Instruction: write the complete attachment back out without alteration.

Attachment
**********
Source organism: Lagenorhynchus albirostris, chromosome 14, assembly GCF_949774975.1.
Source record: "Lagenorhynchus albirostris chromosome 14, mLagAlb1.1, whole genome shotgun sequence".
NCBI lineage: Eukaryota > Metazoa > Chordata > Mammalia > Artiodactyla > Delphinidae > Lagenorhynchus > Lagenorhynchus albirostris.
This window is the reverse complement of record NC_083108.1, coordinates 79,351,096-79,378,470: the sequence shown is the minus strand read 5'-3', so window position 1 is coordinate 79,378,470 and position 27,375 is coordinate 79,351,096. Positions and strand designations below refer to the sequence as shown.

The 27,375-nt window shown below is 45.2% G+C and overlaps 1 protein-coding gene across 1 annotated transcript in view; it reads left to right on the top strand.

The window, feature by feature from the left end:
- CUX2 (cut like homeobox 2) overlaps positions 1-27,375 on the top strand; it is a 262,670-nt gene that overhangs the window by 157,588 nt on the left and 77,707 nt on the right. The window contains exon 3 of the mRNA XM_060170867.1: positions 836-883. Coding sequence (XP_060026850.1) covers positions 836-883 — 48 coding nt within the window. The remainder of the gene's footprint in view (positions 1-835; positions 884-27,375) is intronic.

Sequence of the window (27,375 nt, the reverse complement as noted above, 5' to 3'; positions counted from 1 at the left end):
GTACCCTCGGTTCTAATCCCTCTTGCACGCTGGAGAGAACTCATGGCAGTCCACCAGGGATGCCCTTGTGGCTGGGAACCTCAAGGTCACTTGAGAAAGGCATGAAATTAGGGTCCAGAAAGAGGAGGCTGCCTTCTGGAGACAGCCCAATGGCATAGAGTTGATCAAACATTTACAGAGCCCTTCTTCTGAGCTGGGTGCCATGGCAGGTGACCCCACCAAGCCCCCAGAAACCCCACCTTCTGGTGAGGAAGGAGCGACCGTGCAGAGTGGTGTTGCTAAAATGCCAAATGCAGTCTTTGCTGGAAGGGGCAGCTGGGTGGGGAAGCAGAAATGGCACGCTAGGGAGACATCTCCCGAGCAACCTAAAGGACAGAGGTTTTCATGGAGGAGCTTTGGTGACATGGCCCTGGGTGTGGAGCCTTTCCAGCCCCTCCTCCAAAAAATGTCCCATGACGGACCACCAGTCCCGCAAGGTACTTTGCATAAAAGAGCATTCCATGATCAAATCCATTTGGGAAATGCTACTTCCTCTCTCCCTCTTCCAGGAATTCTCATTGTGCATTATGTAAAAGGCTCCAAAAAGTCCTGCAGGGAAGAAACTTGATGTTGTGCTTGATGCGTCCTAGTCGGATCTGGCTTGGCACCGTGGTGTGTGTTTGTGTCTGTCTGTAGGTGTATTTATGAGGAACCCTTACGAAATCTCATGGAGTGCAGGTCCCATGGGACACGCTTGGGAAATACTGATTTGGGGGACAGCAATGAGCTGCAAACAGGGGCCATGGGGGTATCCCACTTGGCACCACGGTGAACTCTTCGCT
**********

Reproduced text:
Source organism: Lagenorhynchus albirostris, chromosome 14, assembly GCF_949774975.1.
Source record: "Lagenorhynchus albirostris chromosome 14, mLagAlb1.1, whole genome shotgun sequence".
NCBI lineage: Eukaryota > Metazoa > Chordata > Mammalia > Artiodactyla > Delphinidae > Lagenorhynchus > Lagenorhynchus albirostris.
This window is the reverse complement of record NC_083108.1, coordinates 79,351,096-79,378,470: the sequence shown is the minus strand read 5'-3', so window position 1 is coordinate 79,378,470 and position 27,375 is coordinate 79,351,096. Positions and strand designations below refer to the sequence as shown.

The 27,375-nt window shown below is 45.2% G+C and overlaps 1 protein-coding gene across 1 annotated transcript in view; it reads left to right on the top strand.

The window, feature by feature from the left end:
- CUX2 (cut like homeobox 2) overlaps positions 1-27,375 on the top strand; it is a 262,670-nt gene that overhangs the window by 157,588 nt on the left and 77,707 nt on the right. The window contains exon 3 of the mRNA XM_060170867.1: positions 836-883. Coding sequence (XP_060026850.1) covers positions 836-883 — 48 coding nt within the window. The remainder of the gene's footprint in view (positions 1-835; positions 884-27,375) is intronic.

Sequence of the window (27,375 nt, the reverse complement as noted above, 5' to 3'; positions counted from 1 at the left end):
GTACCCTCGGTTCTAATCCCTCTTGCACGCTGGAGAGAACTCATGGCAGTCCACCAGGGATGCCCTTGTGGCTGGGAACCTCAAGGTCACTTGAGAAAGGCATGAAATTAGGGTCCAGAAAGAGGAGGCTGCCTTCTGGAGACAGCCCAATGGCATAGAGTTGATCAAACATTTACAGAGCCCTTCTTCTGAGCTGGGTGCCATGGCAGGTGACCCCACCAAGCCCCCAGAAACCCCACCTTCTGGTGAGGAAGGAGCGACCGTGCAGAGTGGTGTTGCTAAAATGCCAAATGCAGTCTTTGCTGGAAGGGGCAGCTGGGTGGGGAAGCAGAAATGGCACGCTAGGGAGACATCTCCCGAGCAACCTAAAGGACAGAGGTTTTCATGGAGGAGCTTTGGTGACATGGCCCTGGGTGTGGAGCCTTTCCAGCCCCTCCTCCAAAAAATGTCCCATGACGGACCACCAGTCCCGCAAGGTACTTTGCATAAAAGAGCATTCCATGATCAAATCCATTTGGGAAATGCTACTTCCTCTCTCCCTCTTCCAGGAATTCTCATTGTGCATTATGTAAAAGGCTCCAAAAAGTCCTGCAGGGAAGAAACTTGATGTTGTGCTTGATGCGTCCTAGTCGGATCTGGCTTGGCACCGTGGTGTGTGTTTGTGTCTGTCTGTAGGTGTATTTATGAGGAACCCTTACGAAATCTCATGGAGTGCAGGTCCCATGGGACACGCTTGGGAAATACTGATTTGGGGGACAGCAATGAGCTGCAAACAGGGGCCATGGGGGTATCCCACTTGGCACCACGGTGAACTCTTCGCT